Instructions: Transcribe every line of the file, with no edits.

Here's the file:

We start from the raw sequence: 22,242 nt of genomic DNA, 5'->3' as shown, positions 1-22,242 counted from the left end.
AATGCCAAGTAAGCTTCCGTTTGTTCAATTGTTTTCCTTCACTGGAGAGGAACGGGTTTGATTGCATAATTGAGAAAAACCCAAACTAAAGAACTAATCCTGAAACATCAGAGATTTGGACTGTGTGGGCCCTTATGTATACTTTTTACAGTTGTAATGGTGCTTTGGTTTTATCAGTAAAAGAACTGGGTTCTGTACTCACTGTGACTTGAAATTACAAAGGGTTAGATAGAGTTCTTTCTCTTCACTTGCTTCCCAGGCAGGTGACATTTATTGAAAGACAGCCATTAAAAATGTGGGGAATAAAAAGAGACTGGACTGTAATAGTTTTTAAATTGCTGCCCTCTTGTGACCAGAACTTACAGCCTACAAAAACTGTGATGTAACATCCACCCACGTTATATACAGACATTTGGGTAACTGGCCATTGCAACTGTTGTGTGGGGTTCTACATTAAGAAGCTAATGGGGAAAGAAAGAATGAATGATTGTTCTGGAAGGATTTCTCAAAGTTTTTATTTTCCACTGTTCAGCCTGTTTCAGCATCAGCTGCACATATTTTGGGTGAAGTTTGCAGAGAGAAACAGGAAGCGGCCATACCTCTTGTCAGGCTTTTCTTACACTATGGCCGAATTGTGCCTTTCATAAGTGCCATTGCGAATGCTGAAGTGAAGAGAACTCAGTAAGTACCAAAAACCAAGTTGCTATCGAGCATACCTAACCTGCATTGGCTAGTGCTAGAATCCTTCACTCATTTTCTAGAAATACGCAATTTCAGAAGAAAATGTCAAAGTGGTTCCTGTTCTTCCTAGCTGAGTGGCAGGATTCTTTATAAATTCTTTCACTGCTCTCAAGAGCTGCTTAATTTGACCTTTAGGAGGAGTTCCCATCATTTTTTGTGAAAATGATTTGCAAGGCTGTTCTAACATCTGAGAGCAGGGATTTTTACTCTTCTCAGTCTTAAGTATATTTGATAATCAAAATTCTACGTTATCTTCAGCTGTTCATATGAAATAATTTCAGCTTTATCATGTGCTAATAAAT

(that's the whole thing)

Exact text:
We start from the raw sequence: 22,242 nt of genomic DNA, 5'->3' as shown, positions 1-22,242 counted from the left end.
AATGCCAAGTAAGCTTCCGTTTGTTCAATTGTTTTCCTTCACTGGAGAGGAACGGGTTTGATTGCATAATTGAGAAAAACCCAAACTAAAGAACTAATCCTGAAACATCAGAGATTTGGACTGTGTGGGCCCTTATGTATACTTTTTACAGTTGTAATGGTGCTTTGGTTTTATCAGTAAAAGAACTGGGTTCTGTACTCACTGTGACTTGAAATTACAAAGGGTTAGATAGAGTTCTTTCTCTTCACTTGCTTCCCAGGCAGGTGACATTTATTGAAAGACAGCCATTAAAAATGTGGGGAATAAAAAGAGACTGGACTGTAATAGTTTTTAAATTGCTGCCCTCTTGTGACCAGAACTTACAGCCTACAAAAACTGTGATGTAACATCCACCCACGTTATATACAGACATTTGGGTAACTGGCCATTGCAACTGTTGTGTGGGGTTCTACATTAAGAAGCTAATGGGGAAAGAAAGAATGAATGATTGTTCTGGAAGGATTTCTCAAAGTTTTTATTTTCCACTGTTCAGCCTGTTTCAGCATCAGCTGCACATATTTTGGGTGAAGTTTGCAGAGAGAAACAGGAAGCGGCCATACCTCTTGTCAGGCTTTTCTTACACTATGGCCGAATTGTGCCTTTCATAAGTGCCATTGCGAATGCTGAAGTGAAGAGAACTCAGTAAGTACCAAAAACCAAGTTGCTATCGAGCATACCTAACCTGCATTGGCTAGTGCTAGAATCCTTCACTCATTTTCTAGAAATACGCAATTTCAGAAGAAAATGTCAAAGTGGTTCCTGTTCTTCCTAGCTGAGTGGCAGGATTCTTTATAAATTCTTTCACTGCTCTCAAGAGCTGCTTAATTTGACCTTTAGGAGGAGTTCCCATCATTTTTTGTGAAAATGATTTGCAAGGCTGTTCTAACATCTGAGAGCAGGGATTTTTACTCTTCTCAGTCTTAAGTATATTTGATAATCAAAATTCTACGTTATCTTCAGCTGTTCATATGAAATAATTTCAGCTTTATCATGTGCTAATAAAT